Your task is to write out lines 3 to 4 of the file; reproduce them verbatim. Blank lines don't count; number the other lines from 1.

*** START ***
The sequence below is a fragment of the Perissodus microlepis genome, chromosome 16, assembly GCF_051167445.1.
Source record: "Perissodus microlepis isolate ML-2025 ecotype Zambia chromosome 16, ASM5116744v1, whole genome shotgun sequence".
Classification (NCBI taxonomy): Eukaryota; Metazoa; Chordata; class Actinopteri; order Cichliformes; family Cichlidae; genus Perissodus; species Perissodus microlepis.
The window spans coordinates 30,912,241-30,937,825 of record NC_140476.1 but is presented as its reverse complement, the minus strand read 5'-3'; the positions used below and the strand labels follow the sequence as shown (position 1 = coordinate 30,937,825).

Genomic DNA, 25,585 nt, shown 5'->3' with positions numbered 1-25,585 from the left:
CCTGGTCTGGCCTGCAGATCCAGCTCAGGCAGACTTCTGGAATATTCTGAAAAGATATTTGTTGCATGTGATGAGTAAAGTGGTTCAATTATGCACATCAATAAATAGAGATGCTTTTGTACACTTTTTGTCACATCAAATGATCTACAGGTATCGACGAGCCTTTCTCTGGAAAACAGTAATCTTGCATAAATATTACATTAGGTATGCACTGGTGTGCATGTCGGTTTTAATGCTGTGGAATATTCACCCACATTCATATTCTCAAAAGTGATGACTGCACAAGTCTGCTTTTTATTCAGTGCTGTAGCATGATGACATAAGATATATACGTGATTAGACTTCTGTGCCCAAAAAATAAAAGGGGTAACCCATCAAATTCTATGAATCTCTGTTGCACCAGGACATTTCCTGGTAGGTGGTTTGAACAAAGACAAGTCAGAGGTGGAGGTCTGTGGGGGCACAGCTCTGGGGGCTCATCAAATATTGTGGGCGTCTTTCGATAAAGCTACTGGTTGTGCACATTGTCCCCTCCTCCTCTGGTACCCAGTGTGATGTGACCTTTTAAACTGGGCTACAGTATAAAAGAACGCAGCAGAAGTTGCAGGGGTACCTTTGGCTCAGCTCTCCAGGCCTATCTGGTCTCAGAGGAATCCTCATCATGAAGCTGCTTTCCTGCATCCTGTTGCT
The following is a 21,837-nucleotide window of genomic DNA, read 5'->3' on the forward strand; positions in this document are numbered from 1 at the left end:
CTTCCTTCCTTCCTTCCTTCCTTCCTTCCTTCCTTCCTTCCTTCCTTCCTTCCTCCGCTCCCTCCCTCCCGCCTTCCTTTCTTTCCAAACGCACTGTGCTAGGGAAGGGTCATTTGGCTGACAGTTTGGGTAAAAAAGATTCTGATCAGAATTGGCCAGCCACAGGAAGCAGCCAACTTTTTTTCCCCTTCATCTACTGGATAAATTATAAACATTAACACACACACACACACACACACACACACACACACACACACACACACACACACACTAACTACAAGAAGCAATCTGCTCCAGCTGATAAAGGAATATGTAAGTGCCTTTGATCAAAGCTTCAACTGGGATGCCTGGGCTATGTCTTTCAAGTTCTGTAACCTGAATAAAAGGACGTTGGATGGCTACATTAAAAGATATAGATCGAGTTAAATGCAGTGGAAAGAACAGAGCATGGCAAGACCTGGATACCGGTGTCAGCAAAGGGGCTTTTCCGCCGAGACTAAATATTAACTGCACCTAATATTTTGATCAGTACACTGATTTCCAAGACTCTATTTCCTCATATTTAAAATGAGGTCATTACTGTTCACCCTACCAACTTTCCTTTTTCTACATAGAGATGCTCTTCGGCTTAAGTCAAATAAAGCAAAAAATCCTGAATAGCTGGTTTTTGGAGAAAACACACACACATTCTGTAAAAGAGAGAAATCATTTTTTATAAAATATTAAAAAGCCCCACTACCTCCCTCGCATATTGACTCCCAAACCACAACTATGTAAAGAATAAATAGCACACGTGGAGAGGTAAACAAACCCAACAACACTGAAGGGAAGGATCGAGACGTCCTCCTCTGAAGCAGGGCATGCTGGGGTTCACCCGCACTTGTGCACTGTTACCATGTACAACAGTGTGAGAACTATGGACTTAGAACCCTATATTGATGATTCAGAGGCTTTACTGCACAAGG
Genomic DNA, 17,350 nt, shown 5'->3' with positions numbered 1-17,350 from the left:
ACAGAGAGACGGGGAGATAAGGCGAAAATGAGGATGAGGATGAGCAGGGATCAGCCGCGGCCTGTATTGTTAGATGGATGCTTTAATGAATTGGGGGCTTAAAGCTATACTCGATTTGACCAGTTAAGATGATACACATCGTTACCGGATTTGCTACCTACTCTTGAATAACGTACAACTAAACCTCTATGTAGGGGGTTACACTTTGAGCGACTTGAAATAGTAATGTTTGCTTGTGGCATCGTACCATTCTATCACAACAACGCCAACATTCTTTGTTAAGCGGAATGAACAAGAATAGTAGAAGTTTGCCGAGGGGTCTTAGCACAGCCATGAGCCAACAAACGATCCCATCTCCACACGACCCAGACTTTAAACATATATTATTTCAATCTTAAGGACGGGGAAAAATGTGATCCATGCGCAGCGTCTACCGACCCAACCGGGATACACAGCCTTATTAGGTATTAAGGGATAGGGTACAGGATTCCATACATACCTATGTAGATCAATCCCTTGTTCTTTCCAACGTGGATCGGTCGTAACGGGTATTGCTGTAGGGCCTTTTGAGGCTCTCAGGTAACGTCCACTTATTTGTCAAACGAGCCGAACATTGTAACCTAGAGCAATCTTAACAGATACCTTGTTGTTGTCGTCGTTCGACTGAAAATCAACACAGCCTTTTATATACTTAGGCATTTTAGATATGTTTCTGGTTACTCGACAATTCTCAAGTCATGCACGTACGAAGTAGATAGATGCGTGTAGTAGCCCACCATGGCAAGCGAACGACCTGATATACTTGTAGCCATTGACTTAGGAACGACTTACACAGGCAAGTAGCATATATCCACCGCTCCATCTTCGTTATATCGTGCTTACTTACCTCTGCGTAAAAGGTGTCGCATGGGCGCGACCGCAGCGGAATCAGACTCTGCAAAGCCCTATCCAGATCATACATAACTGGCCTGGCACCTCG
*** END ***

Classification (NCBI taxonomy): Eukaryota; Metazoa; Chordata; class Actinopteri; order Cichliformes; family Cichlidae; genus Perissodus; species Perissodus microlepis.
The window spans coordinates 30,912,241-30,937,825 of record NC_140476.1 but is presented as its reverse complement, the minus strand read 5'-3'; the positions used below and the strand labels follow the sequence as shown (position 1 = coordinate 30,937,825).